May 29, 2018

South Carolina, Maryland Pass Laws Increasing People’s Access to Nurse-Provided Care

South Carolina and Maryland are the latest states to pass laws increasing people’s access to the high-quality care provided by advanced practice registered nurses (APRNs). Earlier this month, Gov. Henry McMaster signed S.345 into law, easing consumer access to nurse practitioners in the Palmetto state. In Maryland, Gov. Larry Hogan signed HB 863, modernizing laws that govern consumer access to the state’s certified registered nurse anesthetists (CRNAs).

In South Carolina, nurse practitioners will still be required to maintain a contract with a physician, but beginning July 1, physicians can contract with more nurse practitioners at a time, increasing the cap on the number of nurse practitioners. The bill also removes a distance limitation tied to the physician’s location. In addition, nurse practitioners will be allowed to prescribe more of the medications that they are educated and trained to prescribe. While the new law does not grant nurse practitioners the ability to practice to the full extent of their education and training, it marks a step in the right direction. It is expected to improve consumers’ access to health care, especially in rural areas where few physicians practice.

“Better access to health care at a lower cost is a clear win for all South Carolinians,” wrote the bill’s sponsor, State Sen. Tom Davis, an op-ed in The Island Packet.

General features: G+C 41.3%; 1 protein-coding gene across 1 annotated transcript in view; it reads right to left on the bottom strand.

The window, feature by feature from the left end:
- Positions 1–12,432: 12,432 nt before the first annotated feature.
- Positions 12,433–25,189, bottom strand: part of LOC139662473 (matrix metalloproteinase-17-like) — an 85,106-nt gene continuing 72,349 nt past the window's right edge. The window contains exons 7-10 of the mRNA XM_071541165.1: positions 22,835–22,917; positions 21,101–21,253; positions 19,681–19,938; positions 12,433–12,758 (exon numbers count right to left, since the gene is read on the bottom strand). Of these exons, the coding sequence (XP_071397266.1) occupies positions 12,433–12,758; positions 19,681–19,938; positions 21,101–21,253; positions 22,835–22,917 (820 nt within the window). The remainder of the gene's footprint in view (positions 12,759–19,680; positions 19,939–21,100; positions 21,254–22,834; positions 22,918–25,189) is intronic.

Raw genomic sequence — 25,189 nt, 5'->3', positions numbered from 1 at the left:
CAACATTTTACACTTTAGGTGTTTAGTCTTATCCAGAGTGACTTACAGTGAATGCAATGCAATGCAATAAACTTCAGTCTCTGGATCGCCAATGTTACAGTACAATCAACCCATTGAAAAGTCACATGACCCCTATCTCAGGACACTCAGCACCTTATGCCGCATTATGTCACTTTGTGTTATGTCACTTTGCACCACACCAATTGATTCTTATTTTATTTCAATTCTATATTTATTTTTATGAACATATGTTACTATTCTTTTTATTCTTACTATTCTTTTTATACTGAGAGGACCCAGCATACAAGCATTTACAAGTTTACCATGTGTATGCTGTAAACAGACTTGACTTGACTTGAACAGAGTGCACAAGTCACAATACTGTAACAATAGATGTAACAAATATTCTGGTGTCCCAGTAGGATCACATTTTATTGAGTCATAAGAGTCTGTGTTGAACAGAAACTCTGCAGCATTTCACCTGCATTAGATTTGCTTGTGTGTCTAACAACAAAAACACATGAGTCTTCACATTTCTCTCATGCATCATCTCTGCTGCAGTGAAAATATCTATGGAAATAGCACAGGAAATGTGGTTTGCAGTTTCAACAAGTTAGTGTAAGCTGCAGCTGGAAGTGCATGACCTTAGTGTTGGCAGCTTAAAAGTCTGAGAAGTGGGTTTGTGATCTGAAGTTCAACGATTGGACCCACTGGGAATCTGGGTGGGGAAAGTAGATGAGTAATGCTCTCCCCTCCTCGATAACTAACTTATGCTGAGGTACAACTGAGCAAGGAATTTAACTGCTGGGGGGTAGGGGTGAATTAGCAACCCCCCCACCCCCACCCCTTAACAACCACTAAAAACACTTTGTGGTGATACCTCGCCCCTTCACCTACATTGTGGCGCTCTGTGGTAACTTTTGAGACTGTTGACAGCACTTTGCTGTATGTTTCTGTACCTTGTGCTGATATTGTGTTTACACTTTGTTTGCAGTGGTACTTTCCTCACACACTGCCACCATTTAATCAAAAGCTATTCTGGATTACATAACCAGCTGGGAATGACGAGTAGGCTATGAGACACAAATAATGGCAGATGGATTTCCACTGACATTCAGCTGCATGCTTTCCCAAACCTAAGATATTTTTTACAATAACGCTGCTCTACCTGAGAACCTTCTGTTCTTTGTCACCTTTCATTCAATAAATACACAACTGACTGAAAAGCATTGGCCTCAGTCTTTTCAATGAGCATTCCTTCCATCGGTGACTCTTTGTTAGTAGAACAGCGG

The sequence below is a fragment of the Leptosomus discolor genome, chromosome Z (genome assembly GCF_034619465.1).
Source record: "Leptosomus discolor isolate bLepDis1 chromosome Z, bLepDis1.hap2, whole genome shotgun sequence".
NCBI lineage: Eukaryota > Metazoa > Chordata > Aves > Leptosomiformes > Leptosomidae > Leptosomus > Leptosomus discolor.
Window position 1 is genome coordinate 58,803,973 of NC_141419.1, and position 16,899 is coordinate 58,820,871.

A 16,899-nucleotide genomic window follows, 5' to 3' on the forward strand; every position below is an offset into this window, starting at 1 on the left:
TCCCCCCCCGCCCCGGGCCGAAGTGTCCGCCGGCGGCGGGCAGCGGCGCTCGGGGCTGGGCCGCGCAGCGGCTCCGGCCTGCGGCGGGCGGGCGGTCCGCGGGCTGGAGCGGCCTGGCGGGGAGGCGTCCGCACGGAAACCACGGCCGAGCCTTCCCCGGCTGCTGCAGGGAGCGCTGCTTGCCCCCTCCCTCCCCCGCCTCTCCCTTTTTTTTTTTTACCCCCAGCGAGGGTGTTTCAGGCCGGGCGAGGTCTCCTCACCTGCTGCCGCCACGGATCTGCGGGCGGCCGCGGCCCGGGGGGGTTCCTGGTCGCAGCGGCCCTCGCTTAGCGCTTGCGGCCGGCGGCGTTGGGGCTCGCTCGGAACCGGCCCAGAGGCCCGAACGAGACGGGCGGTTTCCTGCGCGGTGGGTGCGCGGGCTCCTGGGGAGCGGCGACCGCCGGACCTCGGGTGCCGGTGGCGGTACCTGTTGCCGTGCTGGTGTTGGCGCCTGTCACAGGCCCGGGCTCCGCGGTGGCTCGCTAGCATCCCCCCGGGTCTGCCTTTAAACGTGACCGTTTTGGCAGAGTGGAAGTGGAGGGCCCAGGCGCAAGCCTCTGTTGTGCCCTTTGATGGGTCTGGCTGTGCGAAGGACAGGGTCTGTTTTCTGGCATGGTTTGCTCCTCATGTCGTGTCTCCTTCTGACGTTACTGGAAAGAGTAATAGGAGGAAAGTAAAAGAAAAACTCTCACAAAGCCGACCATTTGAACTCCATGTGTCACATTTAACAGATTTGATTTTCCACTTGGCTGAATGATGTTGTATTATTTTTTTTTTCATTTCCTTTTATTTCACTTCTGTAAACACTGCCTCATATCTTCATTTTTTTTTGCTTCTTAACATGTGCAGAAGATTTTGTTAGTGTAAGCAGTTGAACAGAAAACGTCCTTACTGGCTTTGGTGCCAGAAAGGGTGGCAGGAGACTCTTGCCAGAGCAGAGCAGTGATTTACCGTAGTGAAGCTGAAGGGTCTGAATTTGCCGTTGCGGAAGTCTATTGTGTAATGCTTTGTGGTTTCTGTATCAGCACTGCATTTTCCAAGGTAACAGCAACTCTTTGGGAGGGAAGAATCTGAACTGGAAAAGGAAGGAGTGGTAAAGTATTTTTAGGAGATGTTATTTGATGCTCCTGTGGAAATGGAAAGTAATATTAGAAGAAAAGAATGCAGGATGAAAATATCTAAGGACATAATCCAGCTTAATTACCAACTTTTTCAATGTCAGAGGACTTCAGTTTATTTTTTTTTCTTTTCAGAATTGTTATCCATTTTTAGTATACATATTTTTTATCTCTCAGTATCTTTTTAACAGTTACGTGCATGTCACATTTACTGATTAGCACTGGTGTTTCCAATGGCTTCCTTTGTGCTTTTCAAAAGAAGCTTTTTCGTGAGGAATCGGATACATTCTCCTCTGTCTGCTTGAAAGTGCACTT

High rates of obesity, diabetes, cancer, and cardiovascular disease are prevalent in South Carolina. Nineteen of the state’s 46 counties have 10 of fewer family physicians, and one county has no physicians at all.

A diverse coalition of organizations supported the bill, including AARP South Carolina, the South Carolina Hospital Association, the New Morning Foundation, Michelin, the Carolinas Center, the South Carolina Medical Association, the South Carolina Academy of Family Physicians, the South Carolina Nurses Association, CVS Pharmacy, the South Carolina Department of Mental Health, Community Medical Clinic of Kershaw County, Eau Claire Cooperative Health Centers, and the Free Medical Clinic.

In Maryland, where nurse practitioners are already able to practice fully, a new law will lift barriers on CRNAs by removing a burdensome requirement that CRNAs maintain a written contract with a physician. The Maryland Association of Nurse Anesthetists (MANA), who championed the bill, noted that: “CRNAs strive to provide high-quality, modern anesthesia care to patients. Our certification laws should be modern, too.”

In a letter praising the new law, MANA’s President Shawn Seifert, MS, CRNA, thanked the bill’s many supporters, which included “allies in patient and professional interest groups.” The bill was co-sponsored by Delegate Bonnie Cullison and Senator Joan Carter Conway.

With these changes, South Carolina and Maryland join the ranks of a growing number of states lifting restrictions on APRNs in order to give people greater access to the care provided by highly skilled nurses. State laws govern the practice of each of the four types of APRNs: nurse practitioners, clinical nurse specialists, CRNAs, and certified nurse-midwives. In many states, APRNs can do everything they are educated and trained to do, but in some states outdated and unduly restrictive laws keep them from contributing all they can to meet America’s health and wellness needs. In 2017 alone, legislatures in more than 20 states passed laws lifting restrictions.

Note: The Campaign is closely watching states’ efforts to modernize these laws and will be reporting on the progress made in the months to come. If you are working to remove barriers to APRN practice and care and would like guidance or assistance with your efforts, please contact us